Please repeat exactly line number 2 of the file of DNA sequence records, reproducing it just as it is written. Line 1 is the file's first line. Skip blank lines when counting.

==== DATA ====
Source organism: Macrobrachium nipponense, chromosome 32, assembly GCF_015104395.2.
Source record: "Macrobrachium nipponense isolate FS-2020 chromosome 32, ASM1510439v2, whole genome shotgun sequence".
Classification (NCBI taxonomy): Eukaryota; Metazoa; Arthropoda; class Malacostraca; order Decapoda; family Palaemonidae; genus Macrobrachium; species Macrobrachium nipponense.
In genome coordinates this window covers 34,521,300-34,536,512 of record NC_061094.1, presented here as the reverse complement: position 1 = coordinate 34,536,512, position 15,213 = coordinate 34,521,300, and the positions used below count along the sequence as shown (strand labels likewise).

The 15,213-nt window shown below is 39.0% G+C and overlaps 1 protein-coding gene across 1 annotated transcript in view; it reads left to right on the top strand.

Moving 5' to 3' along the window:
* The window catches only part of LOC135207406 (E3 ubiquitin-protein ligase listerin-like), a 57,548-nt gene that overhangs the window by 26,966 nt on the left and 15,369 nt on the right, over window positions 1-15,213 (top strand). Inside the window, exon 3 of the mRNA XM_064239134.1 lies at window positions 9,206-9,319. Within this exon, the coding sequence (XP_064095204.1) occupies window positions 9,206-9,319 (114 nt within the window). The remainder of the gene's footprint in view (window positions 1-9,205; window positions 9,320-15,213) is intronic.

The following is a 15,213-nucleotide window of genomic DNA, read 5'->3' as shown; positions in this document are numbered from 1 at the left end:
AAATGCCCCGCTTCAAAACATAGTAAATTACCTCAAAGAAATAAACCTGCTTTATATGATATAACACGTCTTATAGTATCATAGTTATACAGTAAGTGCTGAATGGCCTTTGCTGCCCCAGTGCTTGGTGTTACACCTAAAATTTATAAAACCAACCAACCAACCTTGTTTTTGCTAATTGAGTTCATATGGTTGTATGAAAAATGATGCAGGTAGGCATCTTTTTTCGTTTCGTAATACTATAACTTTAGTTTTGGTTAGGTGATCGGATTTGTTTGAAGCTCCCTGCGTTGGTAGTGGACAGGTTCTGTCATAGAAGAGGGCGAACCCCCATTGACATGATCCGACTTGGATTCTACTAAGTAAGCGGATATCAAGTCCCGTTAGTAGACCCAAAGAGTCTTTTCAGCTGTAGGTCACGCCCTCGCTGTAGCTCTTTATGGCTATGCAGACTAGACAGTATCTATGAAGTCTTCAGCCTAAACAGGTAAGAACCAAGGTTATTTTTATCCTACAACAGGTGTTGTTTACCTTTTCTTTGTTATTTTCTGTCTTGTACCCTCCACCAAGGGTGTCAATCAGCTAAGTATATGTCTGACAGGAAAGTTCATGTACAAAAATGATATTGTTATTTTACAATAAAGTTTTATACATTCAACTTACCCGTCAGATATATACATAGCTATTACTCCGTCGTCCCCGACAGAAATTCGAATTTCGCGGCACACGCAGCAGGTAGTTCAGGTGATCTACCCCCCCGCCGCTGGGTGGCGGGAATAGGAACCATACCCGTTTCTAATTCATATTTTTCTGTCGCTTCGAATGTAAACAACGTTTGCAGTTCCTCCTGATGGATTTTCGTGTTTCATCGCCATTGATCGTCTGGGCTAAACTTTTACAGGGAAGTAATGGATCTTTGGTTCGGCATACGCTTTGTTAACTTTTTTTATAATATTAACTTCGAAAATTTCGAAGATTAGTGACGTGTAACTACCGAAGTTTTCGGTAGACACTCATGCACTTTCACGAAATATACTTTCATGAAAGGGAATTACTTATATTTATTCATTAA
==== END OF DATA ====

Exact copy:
Source record: "Macrobrachium nipponense isolate FS-2020 chromosome 32, ASM1510439v2, whole genome shotgun sequence".